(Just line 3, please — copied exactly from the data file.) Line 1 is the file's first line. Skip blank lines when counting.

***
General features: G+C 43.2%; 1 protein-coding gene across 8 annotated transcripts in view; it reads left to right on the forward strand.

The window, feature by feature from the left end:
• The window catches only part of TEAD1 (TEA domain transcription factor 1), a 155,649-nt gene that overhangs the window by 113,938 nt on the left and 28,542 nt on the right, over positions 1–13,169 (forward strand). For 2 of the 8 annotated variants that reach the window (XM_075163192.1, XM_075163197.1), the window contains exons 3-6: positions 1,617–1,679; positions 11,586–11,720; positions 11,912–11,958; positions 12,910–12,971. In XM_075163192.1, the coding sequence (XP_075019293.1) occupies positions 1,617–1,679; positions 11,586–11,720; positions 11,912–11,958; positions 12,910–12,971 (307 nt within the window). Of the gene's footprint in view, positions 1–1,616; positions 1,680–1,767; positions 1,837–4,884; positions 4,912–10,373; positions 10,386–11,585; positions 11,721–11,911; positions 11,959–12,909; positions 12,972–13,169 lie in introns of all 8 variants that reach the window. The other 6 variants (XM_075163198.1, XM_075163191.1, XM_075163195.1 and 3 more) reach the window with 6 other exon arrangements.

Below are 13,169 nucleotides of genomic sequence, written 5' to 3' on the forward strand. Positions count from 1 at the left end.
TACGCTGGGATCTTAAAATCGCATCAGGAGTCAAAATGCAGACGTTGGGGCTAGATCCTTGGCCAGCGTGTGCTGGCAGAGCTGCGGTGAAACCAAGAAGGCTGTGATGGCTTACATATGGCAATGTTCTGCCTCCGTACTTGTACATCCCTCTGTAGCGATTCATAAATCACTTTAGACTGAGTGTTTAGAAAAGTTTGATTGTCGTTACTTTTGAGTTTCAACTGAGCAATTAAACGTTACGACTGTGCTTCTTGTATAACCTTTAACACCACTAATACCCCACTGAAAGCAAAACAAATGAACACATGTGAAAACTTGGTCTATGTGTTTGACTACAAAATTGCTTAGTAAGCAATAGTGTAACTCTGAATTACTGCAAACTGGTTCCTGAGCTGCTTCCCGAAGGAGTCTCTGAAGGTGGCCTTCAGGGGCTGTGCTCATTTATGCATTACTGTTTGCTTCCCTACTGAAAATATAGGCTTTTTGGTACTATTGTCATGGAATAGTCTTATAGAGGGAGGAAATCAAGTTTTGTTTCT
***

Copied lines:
• The window catches only part of TEAD1 (TEA domain transcription factor 1), a 155,649-nt gene that overhangs the window by 113,938 nt on the left and 28,542 nt on the right, over positions 1–13,169 (forward strand). For 2 of the 8 annotated variants that reach the window (XM_075163192.1, XM_075163197.1), the window contains exons 3-6: positions 1,617–1,679; positions 11,586–11,720; positions 11,912–11,958; positions 12,910–12,971. In XM_075163192.1, the coding sequence (XP_075019293.1) occupies positions 1,617–1,679; positions 11,586–11,720; positions 11,912–11,958; positions 12,910–12,971 (307 nt within the window). Of the gene's footprint in view, positions 1–1,616; positions 1,680–1,767; positions 1,837–4,884; positions 4,912–10,373; positions 10,386–11,585; positions 11,721–11,911; positions 11,959–12,909; positions 12,972–13,169 lie in introns of all 8 variants that reach the window. The other 6 variants (XM_075163198.1, XM_075163191.1, XM_075163195.1 and 3 more) reach the window with 6 other exon arrangements.